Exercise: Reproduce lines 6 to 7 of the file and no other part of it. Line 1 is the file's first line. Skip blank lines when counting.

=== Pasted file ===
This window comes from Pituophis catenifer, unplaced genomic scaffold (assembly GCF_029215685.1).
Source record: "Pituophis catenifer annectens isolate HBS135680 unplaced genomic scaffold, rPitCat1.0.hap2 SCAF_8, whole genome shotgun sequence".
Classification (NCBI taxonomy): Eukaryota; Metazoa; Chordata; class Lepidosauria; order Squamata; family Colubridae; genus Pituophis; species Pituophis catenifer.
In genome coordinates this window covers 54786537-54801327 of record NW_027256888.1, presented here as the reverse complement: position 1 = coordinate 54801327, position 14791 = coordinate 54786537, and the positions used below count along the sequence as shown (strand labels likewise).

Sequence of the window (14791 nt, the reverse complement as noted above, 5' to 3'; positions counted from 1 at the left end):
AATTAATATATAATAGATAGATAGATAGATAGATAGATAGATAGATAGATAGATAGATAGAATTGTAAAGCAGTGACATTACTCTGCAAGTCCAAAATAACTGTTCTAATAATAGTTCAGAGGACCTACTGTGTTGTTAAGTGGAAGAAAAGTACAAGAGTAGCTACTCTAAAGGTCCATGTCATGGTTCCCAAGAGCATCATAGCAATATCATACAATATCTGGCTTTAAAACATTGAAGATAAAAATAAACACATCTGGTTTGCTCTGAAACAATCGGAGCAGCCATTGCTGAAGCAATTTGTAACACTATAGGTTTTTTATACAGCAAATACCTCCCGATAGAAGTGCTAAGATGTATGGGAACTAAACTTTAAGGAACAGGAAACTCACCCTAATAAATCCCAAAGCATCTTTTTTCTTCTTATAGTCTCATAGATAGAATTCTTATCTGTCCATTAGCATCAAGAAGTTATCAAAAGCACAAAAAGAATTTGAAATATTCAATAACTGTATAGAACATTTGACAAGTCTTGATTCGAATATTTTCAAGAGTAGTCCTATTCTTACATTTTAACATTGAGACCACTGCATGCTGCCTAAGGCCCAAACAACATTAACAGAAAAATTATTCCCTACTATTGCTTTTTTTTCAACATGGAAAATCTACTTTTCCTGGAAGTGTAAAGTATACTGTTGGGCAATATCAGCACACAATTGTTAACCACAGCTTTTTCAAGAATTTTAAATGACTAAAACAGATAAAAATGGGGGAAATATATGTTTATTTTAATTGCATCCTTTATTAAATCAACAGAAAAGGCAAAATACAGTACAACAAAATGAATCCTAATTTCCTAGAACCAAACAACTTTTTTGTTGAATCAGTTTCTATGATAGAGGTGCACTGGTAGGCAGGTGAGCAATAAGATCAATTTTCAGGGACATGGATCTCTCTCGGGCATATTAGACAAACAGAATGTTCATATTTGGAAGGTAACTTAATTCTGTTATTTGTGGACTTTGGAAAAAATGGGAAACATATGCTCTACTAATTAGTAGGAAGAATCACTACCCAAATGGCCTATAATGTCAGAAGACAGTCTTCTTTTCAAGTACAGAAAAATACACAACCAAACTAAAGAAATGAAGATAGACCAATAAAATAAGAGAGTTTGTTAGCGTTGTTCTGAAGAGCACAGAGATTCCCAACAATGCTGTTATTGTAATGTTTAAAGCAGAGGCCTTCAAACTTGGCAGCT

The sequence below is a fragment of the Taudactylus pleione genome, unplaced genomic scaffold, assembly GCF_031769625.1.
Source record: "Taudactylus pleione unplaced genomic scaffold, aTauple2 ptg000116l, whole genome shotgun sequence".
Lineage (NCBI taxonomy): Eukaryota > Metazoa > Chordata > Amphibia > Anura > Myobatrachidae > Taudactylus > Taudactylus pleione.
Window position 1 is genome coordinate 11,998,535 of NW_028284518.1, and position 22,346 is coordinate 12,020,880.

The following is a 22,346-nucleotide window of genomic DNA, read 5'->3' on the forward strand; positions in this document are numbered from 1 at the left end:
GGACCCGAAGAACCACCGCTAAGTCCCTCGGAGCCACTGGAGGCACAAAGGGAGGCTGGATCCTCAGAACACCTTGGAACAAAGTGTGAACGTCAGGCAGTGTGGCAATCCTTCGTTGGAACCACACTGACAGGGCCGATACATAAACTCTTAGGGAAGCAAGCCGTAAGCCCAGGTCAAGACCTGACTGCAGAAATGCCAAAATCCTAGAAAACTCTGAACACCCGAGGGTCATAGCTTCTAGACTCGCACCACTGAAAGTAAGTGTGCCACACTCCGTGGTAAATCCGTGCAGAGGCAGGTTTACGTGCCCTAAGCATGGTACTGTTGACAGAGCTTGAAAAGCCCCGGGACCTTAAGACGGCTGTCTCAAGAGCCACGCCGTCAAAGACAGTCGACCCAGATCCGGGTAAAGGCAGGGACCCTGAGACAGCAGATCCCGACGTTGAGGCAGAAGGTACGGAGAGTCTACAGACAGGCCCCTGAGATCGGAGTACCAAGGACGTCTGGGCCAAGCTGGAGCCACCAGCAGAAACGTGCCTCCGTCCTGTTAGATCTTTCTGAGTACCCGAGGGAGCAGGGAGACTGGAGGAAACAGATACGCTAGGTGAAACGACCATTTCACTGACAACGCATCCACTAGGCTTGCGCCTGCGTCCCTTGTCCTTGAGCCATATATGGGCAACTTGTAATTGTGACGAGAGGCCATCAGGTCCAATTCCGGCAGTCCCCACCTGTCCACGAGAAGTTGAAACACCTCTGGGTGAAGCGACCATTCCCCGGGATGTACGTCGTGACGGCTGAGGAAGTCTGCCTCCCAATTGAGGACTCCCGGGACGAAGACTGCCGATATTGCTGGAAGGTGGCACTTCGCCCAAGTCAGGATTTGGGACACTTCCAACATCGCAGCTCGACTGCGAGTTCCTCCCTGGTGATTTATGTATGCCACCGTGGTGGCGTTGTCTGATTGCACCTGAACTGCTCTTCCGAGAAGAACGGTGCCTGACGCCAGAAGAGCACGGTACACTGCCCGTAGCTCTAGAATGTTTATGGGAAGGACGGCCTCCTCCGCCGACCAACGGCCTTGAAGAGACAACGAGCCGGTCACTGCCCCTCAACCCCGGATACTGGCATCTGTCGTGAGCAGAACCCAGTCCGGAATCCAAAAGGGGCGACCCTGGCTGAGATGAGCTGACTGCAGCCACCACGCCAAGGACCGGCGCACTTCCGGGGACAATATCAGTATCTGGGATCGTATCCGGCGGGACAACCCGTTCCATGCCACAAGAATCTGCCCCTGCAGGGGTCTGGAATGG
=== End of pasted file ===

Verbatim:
AATTAATATATAATAGATAGATAGATAGATAGATAGATAGATAGATAGATAGATAGATAGAATTGTAAAGCAGTGACATTACTCTGCAAGTCCAAAATAACTGTTCTAATAATAGTTCAGAGGACCTACTGTGTTGTTAAGTGGAAGAAAAGTACAAGAGTAGCTACTCTAAAGGTCCATGTCATGGTTCCCAAGAGCATCATAGCAATATCATACAATATCTGGCTTTAAAACATTGAAGATAAAAATAAACACATCTGGTTTGCTCTGAAACAATCGGAGCAGCCATTGCTGAAGCAATTTGTAACACTATAGGTTTTTTATACAGCAAATACCTCCCGATAGAAGTGCTAAGATGTATGGGAACTAAACTTTAAGGAACAGGAAACTCACCCTAATAAATCCCAAAGCATCTTTTTTCTTCTTATAGTCTCATAGATAGAATTCTTATCTGTCCATTAGCATCAAGAAGTTATCAAAAGCACAAAAAGAATTTGAAATATTCAATAACTGTATAGAACATTTGACAAGTCTTGATTCGAATATTTTCAAGAGTAGTCCTATTCTTACATTTTAACATTGAGACCACTGCATGCTGCCTAAGGCCCAAACAACATTAACAGAAAAATTATTCCCTACTATTGCTTTTTTTTCAACATGGAAAATCTACTTTTCCTGGAAGTGTAAAGTATACTGTTGGGCAATATCAGCACACAATTGTTAACCACAGCTTTTTCAAGAATTTTAAATGACTAAAACAGATAAAAATGGGGGAAATATATGTTTATTTTAATTGCATCCTTTATTAAATCAACAGAAAAGGCAAAATACAGTACAACAAAATGAATCCTAATTTCCTAGAACCAAACAACTTTTTTGTTGAATCAGTTTCTATGATAGAGGTGCACTGGTAGGCAGGTGAGCAATAAGATCAATTTTCAGGGACATGGATCTCTCTCGGGCATATTAGACAAACAGAATGTTCATATTTGGAAGGTAACTTAATTCTGTTATTTGTGGACTTTGGAAAAAATGGGAAACATATGCTCTACTAATTAGTAGGAAGAATCACTACCCAAATGGCCTATAATGTCAGAAGACAGTCTTCTTTTCAAGTACAGAAAAATACACAACCAAACTAAAGAAATGAAGATAGACCAATAAAATAAGAGAGTTTGTTAGCGTTGTTCTGAAGAGCACAGAGATTCCCAACAATGCTGTTATTGTAATGTTTAAAGCAGAGGCCTTCAAACTTGGCAGCT

The sequence below is a fragment of the Taudactylus pleione genome, unplaced genomic scaffold, assembly GCF_031769625.1.